Call him the e-candidate.
George Takach, a Toronto technology lawyer and self-professed computer geek, is joining the federal Liberal leadership race, determined to drag the party — and eventually the country — into the 21st century.
The 55-year-old joins a long list of long-shot contenders who have little chance of overtaking presumed front-runner Justin Trudeau.
But Takach brings something unique to the contest: a heavy emphasis on technology as the key to economic growth.
And he’s putting his years of experience in the tech field to use with some innovative platform proposals and campaign techniques.
“We’re going to break the mould in a number of different ways,” he said in an interview shortly before Thursday’s official campaign launch.
For starters, he’s launching a “Geeks for George” campaign, in an attempt to politically engage the 1.5 million computer gamers in Canada. The campaign includes a proposal for faster Internet speeds across the country and a “crowd-sourcing” initiative aimed at mobilizing gamers to participate online in drafting a digital bill of rights.
“These are people that aren’t political … They’re part of that 50-60 per cent that don’t vote and we’re going to bring them into the Liberal party, I think a couple hundred thousand of them,” he said.
“It’s really harnessing the power of the Internet to bring collective thought to fruition … It’s going to be very, very cool.”
Moreover, it’s a collaborative approach Takach thinks could be used to help the Liberal party engage its grassroots members and supporters in the development of policy and, eventually, to engage Canadians in drafting government legislation.
“Imagine if, on every bill, you had a meaningful, Wikipedia kind of discussion going on, it links to all the resources, people could go on, discuss, talk and talk to one another across all sorts of (socio-demographic) lines,” he enthused.
As far as Takach is concerned, an emphasis on technology is key to making the Liberal party relevant again and keeping the country competitive.
“Canada is a little bit like a Ferrari stuck in first gear,” he said.
“We’ve got an abundance of natural resources and that’s done us very well, absolutely, and I don’t want to downplay the importance of natural resources going forward. But if we can layer on a high tech manufacturing capability and a knowledge-based economy and double down on those, then we can get the Ferrari up into to second, third and maybe even fourth gear.”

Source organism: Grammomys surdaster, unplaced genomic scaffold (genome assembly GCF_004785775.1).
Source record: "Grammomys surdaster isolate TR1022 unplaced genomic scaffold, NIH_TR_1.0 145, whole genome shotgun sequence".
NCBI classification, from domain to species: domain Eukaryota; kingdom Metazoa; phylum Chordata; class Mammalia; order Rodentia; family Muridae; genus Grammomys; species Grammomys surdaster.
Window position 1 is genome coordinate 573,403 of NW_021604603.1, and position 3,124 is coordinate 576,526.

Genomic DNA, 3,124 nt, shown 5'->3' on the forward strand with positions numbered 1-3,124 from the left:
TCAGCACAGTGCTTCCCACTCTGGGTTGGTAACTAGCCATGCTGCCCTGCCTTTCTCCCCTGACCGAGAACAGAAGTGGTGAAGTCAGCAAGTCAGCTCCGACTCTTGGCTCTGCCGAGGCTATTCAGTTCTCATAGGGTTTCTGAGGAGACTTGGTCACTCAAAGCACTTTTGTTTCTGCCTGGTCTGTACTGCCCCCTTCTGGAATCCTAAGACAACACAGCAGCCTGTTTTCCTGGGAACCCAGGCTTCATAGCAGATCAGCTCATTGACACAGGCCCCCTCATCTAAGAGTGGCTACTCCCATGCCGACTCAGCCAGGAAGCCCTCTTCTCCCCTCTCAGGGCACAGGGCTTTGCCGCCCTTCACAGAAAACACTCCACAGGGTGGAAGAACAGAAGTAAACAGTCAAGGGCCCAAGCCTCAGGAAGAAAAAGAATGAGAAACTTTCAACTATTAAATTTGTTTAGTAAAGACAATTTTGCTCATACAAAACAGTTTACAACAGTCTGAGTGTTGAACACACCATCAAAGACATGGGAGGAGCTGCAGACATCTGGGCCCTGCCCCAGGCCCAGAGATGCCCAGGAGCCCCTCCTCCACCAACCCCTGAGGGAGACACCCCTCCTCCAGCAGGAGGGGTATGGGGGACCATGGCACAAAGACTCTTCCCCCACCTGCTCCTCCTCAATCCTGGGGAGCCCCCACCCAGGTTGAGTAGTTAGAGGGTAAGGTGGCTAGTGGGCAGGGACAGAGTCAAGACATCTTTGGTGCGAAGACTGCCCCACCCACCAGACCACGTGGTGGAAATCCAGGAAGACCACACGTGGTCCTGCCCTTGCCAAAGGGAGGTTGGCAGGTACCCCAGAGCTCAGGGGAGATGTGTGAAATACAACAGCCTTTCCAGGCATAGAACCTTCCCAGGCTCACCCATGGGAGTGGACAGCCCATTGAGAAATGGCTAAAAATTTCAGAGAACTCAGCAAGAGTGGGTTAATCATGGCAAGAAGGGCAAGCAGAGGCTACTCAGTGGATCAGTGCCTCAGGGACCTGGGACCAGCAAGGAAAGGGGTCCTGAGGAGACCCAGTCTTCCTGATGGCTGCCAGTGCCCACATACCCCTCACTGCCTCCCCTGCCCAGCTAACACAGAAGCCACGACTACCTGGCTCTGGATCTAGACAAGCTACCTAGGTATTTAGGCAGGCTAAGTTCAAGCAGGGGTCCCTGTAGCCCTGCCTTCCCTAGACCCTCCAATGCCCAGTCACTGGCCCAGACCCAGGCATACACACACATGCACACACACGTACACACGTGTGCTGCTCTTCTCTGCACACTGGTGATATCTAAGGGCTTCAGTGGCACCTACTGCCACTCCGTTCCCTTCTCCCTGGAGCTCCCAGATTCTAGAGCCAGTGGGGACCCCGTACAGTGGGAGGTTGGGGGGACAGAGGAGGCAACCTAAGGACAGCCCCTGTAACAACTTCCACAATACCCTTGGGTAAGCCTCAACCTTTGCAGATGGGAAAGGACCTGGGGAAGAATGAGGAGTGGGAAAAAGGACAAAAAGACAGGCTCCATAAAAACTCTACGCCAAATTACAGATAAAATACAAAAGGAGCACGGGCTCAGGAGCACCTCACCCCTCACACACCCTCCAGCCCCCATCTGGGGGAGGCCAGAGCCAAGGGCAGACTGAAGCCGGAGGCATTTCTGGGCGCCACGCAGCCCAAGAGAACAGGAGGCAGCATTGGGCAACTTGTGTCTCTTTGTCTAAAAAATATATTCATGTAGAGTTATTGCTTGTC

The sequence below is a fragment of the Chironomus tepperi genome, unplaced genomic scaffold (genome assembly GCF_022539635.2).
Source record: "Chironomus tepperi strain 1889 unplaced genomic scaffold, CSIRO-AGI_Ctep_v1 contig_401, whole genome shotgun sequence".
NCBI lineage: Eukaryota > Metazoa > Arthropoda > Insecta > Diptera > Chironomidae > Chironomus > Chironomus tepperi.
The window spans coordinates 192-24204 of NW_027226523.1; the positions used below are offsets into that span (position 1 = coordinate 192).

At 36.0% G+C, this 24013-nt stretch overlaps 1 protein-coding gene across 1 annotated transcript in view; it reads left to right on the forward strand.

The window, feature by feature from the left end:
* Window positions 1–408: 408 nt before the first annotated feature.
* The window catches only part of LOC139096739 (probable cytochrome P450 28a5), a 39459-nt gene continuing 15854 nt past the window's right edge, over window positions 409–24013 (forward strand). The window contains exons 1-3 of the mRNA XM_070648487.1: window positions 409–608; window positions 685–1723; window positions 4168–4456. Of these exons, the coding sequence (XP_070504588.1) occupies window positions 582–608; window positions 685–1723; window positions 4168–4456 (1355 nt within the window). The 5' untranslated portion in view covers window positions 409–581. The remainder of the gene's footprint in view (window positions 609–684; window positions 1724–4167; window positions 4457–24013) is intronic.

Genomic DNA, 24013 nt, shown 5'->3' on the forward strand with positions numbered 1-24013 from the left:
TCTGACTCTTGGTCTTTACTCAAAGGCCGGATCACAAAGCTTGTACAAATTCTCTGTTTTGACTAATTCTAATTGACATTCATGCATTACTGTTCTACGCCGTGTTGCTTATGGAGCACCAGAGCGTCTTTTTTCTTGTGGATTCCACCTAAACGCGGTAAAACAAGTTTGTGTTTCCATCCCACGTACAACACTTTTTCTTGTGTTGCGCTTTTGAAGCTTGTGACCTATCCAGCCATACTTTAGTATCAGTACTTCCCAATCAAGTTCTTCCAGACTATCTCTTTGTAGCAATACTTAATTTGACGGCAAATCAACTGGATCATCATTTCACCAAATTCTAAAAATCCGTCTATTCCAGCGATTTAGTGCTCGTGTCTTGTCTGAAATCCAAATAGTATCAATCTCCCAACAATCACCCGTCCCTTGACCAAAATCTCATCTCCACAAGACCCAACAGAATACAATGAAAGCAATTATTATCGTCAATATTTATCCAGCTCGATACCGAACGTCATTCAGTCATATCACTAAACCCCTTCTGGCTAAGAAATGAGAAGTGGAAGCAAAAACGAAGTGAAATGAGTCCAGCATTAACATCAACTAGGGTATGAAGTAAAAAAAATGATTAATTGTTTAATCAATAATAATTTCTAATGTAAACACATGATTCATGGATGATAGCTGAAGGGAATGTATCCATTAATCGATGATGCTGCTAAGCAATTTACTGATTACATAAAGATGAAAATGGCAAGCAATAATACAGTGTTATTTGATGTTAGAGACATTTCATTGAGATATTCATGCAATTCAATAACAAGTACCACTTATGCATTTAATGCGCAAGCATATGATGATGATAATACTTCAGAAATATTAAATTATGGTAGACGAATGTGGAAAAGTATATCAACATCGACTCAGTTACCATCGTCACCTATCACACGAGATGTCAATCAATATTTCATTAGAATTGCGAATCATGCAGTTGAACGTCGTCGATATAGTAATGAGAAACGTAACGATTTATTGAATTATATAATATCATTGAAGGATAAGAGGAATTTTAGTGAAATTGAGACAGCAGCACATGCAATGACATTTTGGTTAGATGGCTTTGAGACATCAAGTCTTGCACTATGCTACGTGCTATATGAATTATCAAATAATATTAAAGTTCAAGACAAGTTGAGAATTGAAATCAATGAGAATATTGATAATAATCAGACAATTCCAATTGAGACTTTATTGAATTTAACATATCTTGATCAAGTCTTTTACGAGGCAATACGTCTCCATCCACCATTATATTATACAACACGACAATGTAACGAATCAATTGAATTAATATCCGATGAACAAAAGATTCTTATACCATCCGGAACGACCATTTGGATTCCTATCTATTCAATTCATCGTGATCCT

To that end, Takach believes the federal government should reinstate full R and D tax credits, promote and fund higher education and act almost like a venture capitalist, providing the seed money to get innovations off the ground. He is scathing in his assessment of Prime Minister Stephen Harper’s government, which he maintains is “taking us back to the 1950s.”
“I think it’s absolutely shameful that this federal government has gone AWOL, except for defence and prisons.”
Takach positions himself firmly in the centre of the political spectrum, fiscally conservative but socially progressive, supporting legalization of marijuana, among other things.
He’s never been elected to political office but Takach maintains that’s not a drawback, that he’s gained leadership experience through his legal career and his work drafting innovation strategies for the public and private sector. In any event, he doesn’t think the party should limit its choice to only sitting MPs.
“We’ve got a caucus of 35 great Canadians but should we limit ourselves to 35 Canadians when we could actually tap a talent pool of 33 million Canadians?”
Three MPs — Trudeau, Marc Garneau and Joyce Murray — have taken the plunge into the leadership race, which culminates on April 14. Former MP Martha Hall Findlay, Toronto lawyer Deborah Coyne, Vancouver prosecutor Alex Burton, Ottawa lawyer David Bertschi, retired Canadian Forces Lt.-Col. Karen McCrimmon and David Merner, former president of the Liberal party’s British Columbia wing, have also joined the fray.
Ontario government economist Jonathan Mousley has pledged to run if he can raise the stiff $75,000 entry fee.
So far, only Trudeau and Coyne have been officially registered as candidates, having filed the required nomination papers and plunked down the first $25,000 instalment of the fee.
Call him the e-candidate.